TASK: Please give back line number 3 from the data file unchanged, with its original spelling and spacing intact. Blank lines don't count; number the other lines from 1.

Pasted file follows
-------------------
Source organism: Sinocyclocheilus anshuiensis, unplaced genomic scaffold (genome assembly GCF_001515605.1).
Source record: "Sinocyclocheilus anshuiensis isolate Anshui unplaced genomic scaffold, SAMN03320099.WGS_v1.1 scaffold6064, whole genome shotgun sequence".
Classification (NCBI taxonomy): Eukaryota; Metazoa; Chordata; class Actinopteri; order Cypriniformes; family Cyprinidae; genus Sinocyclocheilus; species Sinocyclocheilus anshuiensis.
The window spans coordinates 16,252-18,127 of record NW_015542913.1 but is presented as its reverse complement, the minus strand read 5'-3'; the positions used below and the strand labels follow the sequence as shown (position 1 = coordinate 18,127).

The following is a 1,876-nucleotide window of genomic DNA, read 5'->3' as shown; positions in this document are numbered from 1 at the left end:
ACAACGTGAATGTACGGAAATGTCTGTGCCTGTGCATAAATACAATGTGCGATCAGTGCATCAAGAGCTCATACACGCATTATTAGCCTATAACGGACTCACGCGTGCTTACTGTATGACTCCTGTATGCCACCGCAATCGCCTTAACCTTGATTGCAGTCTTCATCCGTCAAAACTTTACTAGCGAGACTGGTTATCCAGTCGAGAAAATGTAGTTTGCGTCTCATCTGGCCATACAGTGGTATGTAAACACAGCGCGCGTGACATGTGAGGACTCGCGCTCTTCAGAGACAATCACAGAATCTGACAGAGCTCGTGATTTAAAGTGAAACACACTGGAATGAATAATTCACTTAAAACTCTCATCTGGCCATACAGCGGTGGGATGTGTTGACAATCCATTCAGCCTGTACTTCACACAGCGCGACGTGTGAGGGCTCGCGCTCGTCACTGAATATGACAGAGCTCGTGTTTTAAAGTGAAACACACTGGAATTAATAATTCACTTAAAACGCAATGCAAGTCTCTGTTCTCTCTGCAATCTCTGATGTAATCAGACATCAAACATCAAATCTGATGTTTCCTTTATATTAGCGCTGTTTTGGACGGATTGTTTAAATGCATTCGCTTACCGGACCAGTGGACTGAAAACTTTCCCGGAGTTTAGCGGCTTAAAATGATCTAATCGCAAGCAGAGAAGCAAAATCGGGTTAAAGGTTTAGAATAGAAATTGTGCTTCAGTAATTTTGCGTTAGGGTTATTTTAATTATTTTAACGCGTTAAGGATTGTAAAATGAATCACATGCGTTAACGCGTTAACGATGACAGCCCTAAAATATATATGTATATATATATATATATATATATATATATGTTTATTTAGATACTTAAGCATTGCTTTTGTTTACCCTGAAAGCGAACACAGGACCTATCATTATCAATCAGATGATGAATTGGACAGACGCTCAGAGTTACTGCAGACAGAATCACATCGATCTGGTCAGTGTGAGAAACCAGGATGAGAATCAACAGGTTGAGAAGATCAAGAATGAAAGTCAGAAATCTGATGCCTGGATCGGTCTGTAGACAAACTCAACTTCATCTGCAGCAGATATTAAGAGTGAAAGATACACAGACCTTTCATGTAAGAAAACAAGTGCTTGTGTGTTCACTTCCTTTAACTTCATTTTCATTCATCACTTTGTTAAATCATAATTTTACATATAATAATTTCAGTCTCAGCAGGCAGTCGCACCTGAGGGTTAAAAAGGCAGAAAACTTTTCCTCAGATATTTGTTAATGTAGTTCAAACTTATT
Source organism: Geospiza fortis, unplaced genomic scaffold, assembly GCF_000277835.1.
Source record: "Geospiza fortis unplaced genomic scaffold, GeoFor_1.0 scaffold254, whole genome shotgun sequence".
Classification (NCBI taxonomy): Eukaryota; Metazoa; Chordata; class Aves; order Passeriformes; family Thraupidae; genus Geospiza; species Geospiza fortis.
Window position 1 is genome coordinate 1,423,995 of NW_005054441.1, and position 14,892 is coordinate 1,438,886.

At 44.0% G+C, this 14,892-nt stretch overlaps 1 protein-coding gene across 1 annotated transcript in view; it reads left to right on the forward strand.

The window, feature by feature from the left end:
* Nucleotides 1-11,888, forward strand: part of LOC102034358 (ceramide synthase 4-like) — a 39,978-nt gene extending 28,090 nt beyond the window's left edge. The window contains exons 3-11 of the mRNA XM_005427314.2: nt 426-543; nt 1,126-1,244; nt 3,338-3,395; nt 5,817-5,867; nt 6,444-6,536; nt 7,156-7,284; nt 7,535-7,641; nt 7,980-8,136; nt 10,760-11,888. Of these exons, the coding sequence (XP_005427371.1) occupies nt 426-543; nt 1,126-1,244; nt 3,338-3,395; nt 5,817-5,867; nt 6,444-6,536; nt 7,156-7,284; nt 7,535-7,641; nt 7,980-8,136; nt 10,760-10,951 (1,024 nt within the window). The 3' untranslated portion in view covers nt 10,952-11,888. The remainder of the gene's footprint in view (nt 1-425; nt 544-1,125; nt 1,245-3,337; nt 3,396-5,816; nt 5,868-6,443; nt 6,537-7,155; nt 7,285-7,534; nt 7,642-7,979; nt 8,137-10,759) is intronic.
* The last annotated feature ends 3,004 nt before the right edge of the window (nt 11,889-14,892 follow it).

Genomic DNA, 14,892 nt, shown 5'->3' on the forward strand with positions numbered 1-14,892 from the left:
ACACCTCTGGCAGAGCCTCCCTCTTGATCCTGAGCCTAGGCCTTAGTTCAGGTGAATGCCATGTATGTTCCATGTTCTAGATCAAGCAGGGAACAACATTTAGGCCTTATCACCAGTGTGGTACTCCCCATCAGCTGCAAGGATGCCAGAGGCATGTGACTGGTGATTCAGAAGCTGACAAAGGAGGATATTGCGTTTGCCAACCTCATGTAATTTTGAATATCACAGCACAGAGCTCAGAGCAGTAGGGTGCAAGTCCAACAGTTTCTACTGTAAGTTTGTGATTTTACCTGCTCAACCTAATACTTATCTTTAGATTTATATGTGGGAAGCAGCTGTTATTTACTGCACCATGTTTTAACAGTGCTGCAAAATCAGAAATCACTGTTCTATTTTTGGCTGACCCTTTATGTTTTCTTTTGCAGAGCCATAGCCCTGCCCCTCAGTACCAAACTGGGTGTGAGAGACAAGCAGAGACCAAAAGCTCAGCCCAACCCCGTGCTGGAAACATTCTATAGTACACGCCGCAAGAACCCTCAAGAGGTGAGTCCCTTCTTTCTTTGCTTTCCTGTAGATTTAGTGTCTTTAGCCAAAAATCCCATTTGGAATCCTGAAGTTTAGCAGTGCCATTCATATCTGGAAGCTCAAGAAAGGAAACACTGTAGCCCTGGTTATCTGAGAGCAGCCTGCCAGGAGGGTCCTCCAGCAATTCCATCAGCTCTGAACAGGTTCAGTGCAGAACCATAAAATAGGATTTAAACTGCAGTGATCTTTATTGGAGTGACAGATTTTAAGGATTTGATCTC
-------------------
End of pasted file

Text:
Classification (NCBI taxonomy): Eukaryota; Metazoa; Chordata; class Actinopteri; order Cypriniformes; family Cyprinidae; genus Sinocyclocheilus; species Sinocyclocheilus anshuiensis.